- June 22, 2003 at 8:21 am #1035762
How do you feel about the Cerwin T-250 to go with T-36s as a mid-high cabinet? Is there a better choice for (underground) dance music?
The problem with the T-250 is that it has a cutoff of 90Hz, and because it has only a 10″ driver, does not have much ability to move large volumes of air, so you simply can’t get percussive *impact* from it. The V-253 is definitely a better choice. That has a cutoff of 35 Hz, and would definitely give a fuller, richer sound than the T-250. The other thing is that the V-253 is a full-range cabinet, whereas the T-250 is not. An advantage of full-range cabinets (aside from the fact that you get a lot more bass and percussive impact), is that for smaller gigs (a house party for example) you can bring just the full-range cabinets, and that’s all you need. The T-250 is only a mid-high cabinet and thus it is completely useless by itself.
I’ve been reading and learning a lot about the technical side of building a system that is loud, crisp and hard to blow up. We have very limited resources, so we might build the speakers ourselves. We will probably use the old Fane book for speaker designs.
Keep in mind that it’s a lot more difficult than it looks if you want them to sound really good and be very solid electrically… But, it’s a good learning experience, so if you have a lot of time to spare, it might be worth it. Many speakers on the market have literally decades of engineering behind them though, so you will have to do a lot of research and testing and fine tuning if you want yours to sound as good. Also, it does end up being pretty expensive building your own anyway, once you add up all the dozens of parts costs (which you pay retail for but manufacturers buy in bulk and pay wholesale for). What you spend will be probably 80% or more of the cost of just buying some good speakers outright.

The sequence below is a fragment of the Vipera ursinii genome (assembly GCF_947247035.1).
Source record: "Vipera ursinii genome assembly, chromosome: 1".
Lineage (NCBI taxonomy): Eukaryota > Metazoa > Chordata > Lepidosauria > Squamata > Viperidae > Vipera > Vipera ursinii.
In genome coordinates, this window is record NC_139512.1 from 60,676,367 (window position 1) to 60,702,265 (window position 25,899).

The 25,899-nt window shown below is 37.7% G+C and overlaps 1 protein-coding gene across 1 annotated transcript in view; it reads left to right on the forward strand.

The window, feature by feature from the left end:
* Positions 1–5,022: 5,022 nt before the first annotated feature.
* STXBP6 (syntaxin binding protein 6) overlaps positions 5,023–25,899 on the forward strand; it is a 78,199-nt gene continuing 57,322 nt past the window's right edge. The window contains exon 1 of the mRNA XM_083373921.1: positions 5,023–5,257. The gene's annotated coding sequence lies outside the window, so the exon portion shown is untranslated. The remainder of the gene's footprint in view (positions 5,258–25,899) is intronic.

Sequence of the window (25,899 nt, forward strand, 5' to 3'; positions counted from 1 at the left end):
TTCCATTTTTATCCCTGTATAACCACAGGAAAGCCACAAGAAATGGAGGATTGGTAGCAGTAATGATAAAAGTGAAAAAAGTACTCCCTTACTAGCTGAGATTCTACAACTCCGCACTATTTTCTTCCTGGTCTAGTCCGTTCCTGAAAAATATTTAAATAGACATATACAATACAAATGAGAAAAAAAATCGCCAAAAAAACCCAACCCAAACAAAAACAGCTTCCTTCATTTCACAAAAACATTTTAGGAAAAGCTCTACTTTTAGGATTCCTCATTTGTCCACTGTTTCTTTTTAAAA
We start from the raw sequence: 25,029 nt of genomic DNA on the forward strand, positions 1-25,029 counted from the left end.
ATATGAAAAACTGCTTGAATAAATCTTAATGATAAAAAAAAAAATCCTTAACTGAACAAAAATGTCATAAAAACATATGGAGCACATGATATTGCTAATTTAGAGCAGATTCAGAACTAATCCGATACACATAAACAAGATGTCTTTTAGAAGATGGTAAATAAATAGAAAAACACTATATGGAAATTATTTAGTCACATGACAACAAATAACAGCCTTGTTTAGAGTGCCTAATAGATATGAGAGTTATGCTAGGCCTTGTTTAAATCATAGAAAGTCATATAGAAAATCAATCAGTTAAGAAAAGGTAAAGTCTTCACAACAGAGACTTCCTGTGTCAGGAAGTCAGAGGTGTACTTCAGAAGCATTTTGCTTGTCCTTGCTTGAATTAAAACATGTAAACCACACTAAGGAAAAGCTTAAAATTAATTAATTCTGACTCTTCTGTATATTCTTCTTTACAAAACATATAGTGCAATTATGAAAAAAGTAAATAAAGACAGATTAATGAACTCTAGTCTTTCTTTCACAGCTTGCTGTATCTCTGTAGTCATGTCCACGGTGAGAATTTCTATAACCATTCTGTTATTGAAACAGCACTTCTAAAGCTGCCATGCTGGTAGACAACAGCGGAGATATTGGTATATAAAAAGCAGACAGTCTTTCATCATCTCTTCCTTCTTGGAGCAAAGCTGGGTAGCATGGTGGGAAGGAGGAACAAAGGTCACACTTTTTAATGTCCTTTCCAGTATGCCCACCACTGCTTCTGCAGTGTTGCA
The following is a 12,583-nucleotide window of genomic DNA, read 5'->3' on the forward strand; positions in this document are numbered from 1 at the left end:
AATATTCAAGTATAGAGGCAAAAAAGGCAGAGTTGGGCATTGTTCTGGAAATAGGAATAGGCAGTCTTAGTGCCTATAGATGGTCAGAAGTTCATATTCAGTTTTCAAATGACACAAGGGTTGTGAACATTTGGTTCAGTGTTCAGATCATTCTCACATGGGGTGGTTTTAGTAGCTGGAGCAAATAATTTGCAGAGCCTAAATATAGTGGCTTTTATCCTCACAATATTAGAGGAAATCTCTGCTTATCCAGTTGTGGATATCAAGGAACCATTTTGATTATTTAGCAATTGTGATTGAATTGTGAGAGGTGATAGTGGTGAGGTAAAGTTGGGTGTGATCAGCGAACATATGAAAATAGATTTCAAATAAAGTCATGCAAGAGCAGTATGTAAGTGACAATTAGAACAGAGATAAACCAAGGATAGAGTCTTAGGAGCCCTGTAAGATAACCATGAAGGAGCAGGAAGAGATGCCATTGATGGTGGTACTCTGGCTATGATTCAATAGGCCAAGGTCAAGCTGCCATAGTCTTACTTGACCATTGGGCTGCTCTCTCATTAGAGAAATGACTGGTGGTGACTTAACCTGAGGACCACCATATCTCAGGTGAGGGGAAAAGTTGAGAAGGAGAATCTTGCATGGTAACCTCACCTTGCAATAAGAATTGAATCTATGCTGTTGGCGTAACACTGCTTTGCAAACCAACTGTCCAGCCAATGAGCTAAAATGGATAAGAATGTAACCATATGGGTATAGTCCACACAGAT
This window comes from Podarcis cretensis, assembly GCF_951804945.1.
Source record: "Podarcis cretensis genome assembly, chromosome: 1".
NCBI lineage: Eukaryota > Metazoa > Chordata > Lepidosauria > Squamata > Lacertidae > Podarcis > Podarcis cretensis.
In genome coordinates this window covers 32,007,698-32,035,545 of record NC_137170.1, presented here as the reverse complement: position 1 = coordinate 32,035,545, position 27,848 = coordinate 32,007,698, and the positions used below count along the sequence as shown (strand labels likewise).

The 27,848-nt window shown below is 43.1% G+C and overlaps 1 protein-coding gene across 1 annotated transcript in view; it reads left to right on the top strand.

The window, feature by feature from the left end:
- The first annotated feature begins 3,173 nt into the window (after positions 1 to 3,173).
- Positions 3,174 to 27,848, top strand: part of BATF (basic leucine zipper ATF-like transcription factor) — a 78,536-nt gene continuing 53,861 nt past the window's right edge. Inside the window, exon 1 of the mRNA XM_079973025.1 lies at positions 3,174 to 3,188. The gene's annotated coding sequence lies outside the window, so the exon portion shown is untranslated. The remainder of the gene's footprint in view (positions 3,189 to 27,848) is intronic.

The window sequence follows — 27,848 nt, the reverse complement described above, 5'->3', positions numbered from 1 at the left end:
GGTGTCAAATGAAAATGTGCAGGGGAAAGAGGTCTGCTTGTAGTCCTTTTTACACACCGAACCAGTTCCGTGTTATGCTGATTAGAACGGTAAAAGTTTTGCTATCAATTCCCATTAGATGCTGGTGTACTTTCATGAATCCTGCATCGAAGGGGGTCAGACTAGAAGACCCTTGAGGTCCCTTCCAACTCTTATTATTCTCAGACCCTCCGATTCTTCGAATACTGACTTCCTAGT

For starters we are planning on building a 3-way system, with 2 18″ W-bins, 2 double 15″ courtbins, 2 double 12″ mid-low speakers, and 2 speakers with a horn and a bullet tweeter in them, using a passive crossover to split between the horn and the bullet. So I need a 3-way crossover, right?
First off, we advise against using separate cabinets for everything. Also, stay away from non-sealed bass bins. They are much easier to blow than sealed designs (such as the Cerwin-Vega SL36). L36 style cabinets are more efficient and put out twice the bass, due to their exponential folded horn design. We strongly recommend going with SL36B or T-36 bass bins. Also, for what you get, I think they are priced very reasonably. So, put the mid bass, mid, and high drivers in one cabinet, and then yes, you’ll need a 3-way passive crossover inside that cabinet. Use a 500Hz – 750Hz crossover frequency on the bass drivers, and be sure to use a 6dB/octave passive crossover design. (http://www.the12volt.com is a good website by the way which has lots of info on building crossovers.)
You say that you never use crossover modules in the signal chain for full-range cabinets. I understand the reasons completely, yet in the manual for EV Eliminator cabinets, they say that we have to filter any signal below 40Hz because the Eliminators cannot handle subbass frequencies. Have you worked with Eliminators and do you really run straight signal into them?
Definitely. The driver may not be able to handle as much power at 30Hz then at 50Hz, but that’s fine – just run it at a little less power. It’s much better that it put out as much low frequency bass as it can, than it put out a bunch of mid-bass. Look at it this way: Those 15″‘s should be putting out the exact same waveform as a kick drum would.
So is EV wrong to suggest filtering out the subbass? No, they are just trying to prevent incompetent sound people from blowing out their speakers. But if you know what you are doing, know the limits of your speakers, and you configure your system properly, then you don’t have to worry about that, and they will sound better as a result.
How much RMS do you recommend supplying full-range cabinets from the amps? How do you ensure that the drivers won’t blow?